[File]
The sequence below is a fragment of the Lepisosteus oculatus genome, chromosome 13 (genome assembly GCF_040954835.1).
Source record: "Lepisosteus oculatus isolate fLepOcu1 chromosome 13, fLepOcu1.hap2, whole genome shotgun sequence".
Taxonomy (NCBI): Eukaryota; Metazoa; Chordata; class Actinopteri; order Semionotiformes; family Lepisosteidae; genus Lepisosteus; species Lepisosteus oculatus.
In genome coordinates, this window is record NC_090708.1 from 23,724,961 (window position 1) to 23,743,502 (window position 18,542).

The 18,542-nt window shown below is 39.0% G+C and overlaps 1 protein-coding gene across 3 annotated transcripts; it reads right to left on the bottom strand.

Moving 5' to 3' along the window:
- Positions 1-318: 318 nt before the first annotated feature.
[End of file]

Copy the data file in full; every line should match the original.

The sequence below is a fragment of the Lepisosteus oculatus genome, chromosome 13 (genome assembly GCF_040954835.1).
Source record: "Lepisosteus oculatus isolate fLepOcu1 chromosome 13, fLepOcu1.hap2, whole genome shotgun sequence".
Taxonomy (NCBI): Eukaryota; Metazoa; Chordata; class Actinopteri; order Semionotiformes; family Lepisosteidae; genus Lepisosteus; species Lepisosteus oculatus.
In genome coordinates, this window is record NC_090708.1 from 23,724,961 (window position 1) to 23,743,502 (window position 18,542).

The 18,542-nt window shown below is 39.0% G+C and overlaps 1 protein-coding gene across 3 annotated transcripts; it reads right to left on the bottom strand.

Moving 5' to 3' along the window:
- Positions 1-318: 318 nt before the first annotated feature.